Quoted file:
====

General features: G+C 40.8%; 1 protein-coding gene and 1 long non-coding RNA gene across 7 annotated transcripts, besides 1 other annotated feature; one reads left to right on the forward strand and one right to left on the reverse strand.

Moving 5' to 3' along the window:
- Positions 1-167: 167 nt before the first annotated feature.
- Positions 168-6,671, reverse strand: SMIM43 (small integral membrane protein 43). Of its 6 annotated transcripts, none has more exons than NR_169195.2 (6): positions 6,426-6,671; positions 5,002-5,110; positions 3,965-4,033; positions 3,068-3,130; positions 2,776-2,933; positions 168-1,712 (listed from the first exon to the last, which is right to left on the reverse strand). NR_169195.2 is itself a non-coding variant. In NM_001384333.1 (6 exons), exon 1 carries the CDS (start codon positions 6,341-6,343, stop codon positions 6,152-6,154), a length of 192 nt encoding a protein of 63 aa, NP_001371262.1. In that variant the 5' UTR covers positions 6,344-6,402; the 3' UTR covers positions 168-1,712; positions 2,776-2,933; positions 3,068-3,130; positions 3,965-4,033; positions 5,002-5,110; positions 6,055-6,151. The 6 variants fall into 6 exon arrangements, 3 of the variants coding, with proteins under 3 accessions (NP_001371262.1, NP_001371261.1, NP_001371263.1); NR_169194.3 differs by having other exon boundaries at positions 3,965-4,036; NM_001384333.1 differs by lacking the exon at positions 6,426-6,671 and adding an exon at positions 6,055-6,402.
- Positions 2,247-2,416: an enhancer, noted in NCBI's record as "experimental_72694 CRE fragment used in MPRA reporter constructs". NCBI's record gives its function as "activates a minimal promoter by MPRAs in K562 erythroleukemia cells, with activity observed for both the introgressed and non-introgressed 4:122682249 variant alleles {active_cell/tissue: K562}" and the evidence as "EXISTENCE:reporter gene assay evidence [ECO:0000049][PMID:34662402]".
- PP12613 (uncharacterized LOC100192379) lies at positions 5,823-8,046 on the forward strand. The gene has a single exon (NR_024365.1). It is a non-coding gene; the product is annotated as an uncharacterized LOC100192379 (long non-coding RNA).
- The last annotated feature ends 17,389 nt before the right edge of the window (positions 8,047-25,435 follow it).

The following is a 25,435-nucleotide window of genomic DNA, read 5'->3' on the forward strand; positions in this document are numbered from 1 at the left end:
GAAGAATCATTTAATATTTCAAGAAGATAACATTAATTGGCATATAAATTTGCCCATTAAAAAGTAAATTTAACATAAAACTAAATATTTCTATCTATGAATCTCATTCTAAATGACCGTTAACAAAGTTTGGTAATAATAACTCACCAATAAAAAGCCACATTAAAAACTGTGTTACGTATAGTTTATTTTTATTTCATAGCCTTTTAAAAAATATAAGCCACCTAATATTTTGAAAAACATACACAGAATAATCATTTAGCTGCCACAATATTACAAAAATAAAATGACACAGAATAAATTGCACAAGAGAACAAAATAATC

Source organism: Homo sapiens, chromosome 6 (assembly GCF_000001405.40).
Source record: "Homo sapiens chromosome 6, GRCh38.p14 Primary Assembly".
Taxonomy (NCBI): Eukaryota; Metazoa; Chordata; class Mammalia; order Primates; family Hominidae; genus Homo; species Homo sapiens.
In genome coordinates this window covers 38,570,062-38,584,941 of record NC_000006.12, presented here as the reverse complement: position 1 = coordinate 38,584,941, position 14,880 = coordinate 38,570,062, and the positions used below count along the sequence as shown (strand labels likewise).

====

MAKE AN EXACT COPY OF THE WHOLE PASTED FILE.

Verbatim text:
General features: G+C 40.8%; 1 protein-coding gene and 1 long non-coding RNA gene across 7 annotated transcripts, besides 1 other annotated feature; one reads left to right on the forward strand and one right to left on the reverse strand.

Moving 5' to 3' along the window:
- Positions 1-167: 167 nt before the first annotated feature.
- Positions 168-6,671, reverse strand: SMIM43 (small integral membrane protein 43). Of its 6 annotated transcripts, none has more exons than NR_169195.2 (6): positions 6,426-6,671; positions 5,002-5,110; positions 3,965-4,033; positions 3,068-3,130; positions 2,776-2,933; positions 168-1,712 (listed from the first exon to the last, which is right to left on the reverse strand). NR_169195.2 is itself a non-coding variant. In NM_001384333.1 (6 exons), exon 1 carries the CDS (start codon positions 6,341-6,343, stop codon positions 6,152-6,154), a length of 192 nt encoding a protein of 63 aa, NP_001371262.1. In that variant the 5' UTR covers positions 6,344-6,402; the 3' UTR covers positions 168-1,712; positions 2,776-2,933; positions 3,068-3,130; positions 3,965-4,033; positions 5,002-5,110; positions 6,055-6,151. The 6 variants fall into 6 exon arrangements, 3 of the variants coding, with proteins under 3 accessions (NP_001371262.1, NP_001371261.1, NP_001371263.1); NR_169194.3 differs by having other exon boundaries at positions 3,965-4,036; NM_001384333.1 differs by lacking the exon at positions 6,426-6,671 and adding an exon at positions 6,055-6,402.
- Positions 2,247-2,416: an enhancer, noted in NCBI's record as "experimental_72694 CRE fragment used in MPRA reporter constructs". NCBI's record gives its function as "activates a minimal promoter by MPRAs in K562 erythroleukemia cells, with activity observed for both the introgressed and non-introgressed 4:122682249 variant alleles {active_cell/tissue: K562}" and the evidence as "EXISTENCE:reporter gene assay evidence [ECO:0000049][PMID:34662402]".
- PP12613 (uncharacterized LOC100192379) lies at positions 5,823-8,046 on the forward strand. The gene has a single exon (NR_024365.1). It is a non-coding gene; the product is annotated as an uncharacterized LOC100192379 (long non-coding RNA).
- The last annotated feature ends 17,389 nt before the right edge of the window (positions 8,047-25,435 follow it).

The following is a 25,435-nucleotide window of genomic DNA, read 5'->3' on the forward strand; positions in this document are numbered from 1 at the left end:
GAAGAATCATTTAATATTTCAAGAAGATAACATTAATTGGCATATAAATTTGCCCATTAAAAAGTAAATTTAACATAAAACTAAATATTTCTATCTATGAATCTCATTCTAAATGACCGTTAACAAAGTTTGGTAATAATAACTCACCAATAAAAAGCCACATTAAAAACTGTGTTACGTATAGTTTATTTTTATTTCATAGCCTTTTAAAAAATATAAGCCACCTAATATTTTGAAAAACATACACAGAATAATCATTTAGCTGCCACAATATTACAAAAATAAAATGACACAGAATAAATTGCACAAGAGAACAAAATAATC

Source organism: Homo sapiens, chromosome 6 (assembly GCF_000001405.40).
Source record: "Homo sapiens chromosome 6, GRCh38.p14 Primary Assembly".
Taxonomy (NCBI): Eukaryota; Metazoa; Chordata; class Mammalia; order Primates; family Hominidae; genus Homo; species Homo sapiens.
In genome coordinates this window covers 38,570,062-38,584,941 of record NC_000006.12, presented here as the reverse complement: position 1 = coordinate 38,584,941, position 14,880 = coordinate 38,570,062, and the positions used below count along the sequence as shown (strand labels likewise).